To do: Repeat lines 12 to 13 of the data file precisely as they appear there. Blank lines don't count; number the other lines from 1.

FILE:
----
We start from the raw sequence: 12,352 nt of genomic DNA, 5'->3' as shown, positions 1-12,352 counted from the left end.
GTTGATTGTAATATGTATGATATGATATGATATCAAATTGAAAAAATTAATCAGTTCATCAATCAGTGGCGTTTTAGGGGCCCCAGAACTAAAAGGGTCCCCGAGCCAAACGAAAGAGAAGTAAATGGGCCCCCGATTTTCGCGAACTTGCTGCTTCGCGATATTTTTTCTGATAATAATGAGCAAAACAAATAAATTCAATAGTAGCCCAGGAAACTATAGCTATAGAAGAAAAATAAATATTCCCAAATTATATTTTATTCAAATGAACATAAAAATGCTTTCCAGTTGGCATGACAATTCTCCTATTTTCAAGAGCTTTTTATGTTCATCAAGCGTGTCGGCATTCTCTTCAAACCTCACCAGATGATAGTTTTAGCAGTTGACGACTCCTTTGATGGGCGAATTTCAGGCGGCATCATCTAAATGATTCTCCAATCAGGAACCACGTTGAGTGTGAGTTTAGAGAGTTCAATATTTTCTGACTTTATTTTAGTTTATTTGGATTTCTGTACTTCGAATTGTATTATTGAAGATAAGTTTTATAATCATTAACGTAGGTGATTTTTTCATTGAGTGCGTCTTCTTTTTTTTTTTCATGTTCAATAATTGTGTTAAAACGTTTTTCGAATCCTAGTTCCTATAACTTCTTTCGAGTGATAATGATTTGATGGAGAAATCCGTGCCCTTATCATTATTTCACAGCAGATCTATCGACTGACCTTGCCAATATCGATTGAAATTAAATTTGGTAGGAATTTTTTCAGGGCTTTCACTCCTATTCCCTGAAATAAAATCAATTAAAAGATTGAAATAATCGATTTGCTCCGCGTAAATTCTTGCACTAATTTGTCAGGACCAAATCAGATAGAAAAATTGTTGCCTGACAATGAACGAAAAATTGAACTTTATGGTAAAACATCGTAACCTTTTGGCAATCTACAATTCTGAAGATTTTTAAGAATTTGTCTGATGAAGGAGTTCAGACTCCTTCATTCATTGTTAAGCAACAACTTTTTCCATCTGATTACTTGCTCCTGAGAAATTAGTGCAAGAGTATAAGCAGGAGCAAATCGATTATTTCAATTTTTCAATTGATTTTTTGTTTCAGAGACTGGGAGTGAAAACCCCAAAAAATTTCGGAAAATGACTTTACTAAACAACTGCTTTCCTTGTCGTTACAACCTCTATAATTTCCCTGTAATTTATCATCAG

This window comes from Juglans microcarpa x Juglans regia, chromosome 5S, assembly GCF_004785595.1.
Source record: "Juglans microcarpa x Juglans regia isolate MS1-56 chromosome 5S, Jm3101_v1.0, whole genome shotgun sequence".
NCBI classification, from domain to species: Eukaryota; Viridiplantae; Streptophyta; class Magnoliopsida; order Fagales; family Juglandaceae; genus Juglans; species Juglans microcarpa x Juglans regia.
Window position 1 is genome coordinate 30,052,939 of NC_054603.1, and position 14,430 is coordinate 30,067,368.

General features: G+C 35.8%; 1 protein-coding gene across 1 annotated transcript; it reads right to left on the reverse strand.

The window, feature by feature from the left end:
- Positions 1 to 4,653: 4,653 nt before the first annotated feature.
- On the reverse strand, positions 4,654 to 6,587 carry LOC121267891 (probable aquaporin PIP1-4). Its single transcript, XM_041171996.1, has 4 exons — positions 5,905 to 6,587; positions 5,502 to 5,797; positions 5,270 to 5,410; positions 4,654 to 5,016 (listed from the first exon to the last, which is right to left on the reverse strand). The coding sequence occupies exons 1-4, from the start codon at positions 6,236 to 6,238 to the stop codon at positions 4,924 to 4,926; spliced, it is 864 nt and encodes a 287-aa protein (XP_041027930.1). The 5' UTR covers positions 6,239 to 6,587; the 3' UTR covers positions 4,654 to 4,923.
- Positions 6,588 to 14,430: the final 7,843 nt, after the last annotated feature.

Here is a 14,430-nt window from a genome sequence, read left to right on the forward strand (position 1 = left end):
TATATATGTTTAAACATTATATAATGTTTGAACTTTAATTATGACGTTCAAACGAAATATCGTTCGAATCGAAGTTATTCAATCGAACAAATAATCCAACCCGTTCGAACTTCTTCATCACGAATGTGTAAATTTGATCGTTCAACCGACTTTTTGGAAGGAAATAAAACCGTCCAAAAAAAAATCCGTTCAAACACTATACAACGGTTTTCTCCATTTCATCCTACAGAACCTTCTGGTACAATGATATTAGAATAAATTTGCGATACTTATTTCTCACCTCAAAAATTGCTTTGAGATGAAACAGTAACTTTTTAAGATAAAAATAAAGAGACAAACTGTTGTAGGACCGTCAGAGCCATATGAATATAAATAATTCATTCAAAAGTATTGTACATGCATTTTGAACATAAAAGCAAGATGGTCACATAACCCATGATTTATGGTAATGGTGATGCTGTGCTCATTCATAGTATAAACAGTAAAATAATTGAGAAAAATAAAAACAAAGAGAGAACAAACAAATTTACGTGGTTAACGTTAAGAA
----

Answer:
Here is a 14,430-nt window from a genome sequence, read left to right on the forward strand (position 1 = left end):
TATATATGTTTAAACATTATATAATGTTTGAACTTTAATTATGACGTTCAAACGAAATATCGTTCGAATCGAAGTTATTCAATCGAACAAATAATCCAACCCGTTCGAACTTCTTCATCACGAATGTGTAAATTTGATCGTTCAACCGACTTTTTGGAAGGAAATAAAACCGTCCAAAAAAAAATCCGTTCAAACACTATACAACGGTTTTCTCCATTTCATCCTACAGAACCTTCTGGTACAATGATATTAGAATAAATTTGCGATACTTATTTCTCACCTCAAAAATTGCTTTGAGATGAAACAGTAACTTTTTAAGATAAAAATAAAGAGACAAACTGTTGTAGGACCGTCAGAGCCATATGAATATAAATAATTCATTCAAAAGTATTGTACATGCATTTTGAACATAAAAGCAAGATGGTCACATAACCCATGATTTATGGTAATGGTGATGCTGTGCTCATTCATAGTATAAACAGTAAAATAATTGAGAAAAATAAAAACAAAGAGAGAACAAACAAATTTACGTGGTTAACGTTAAGAA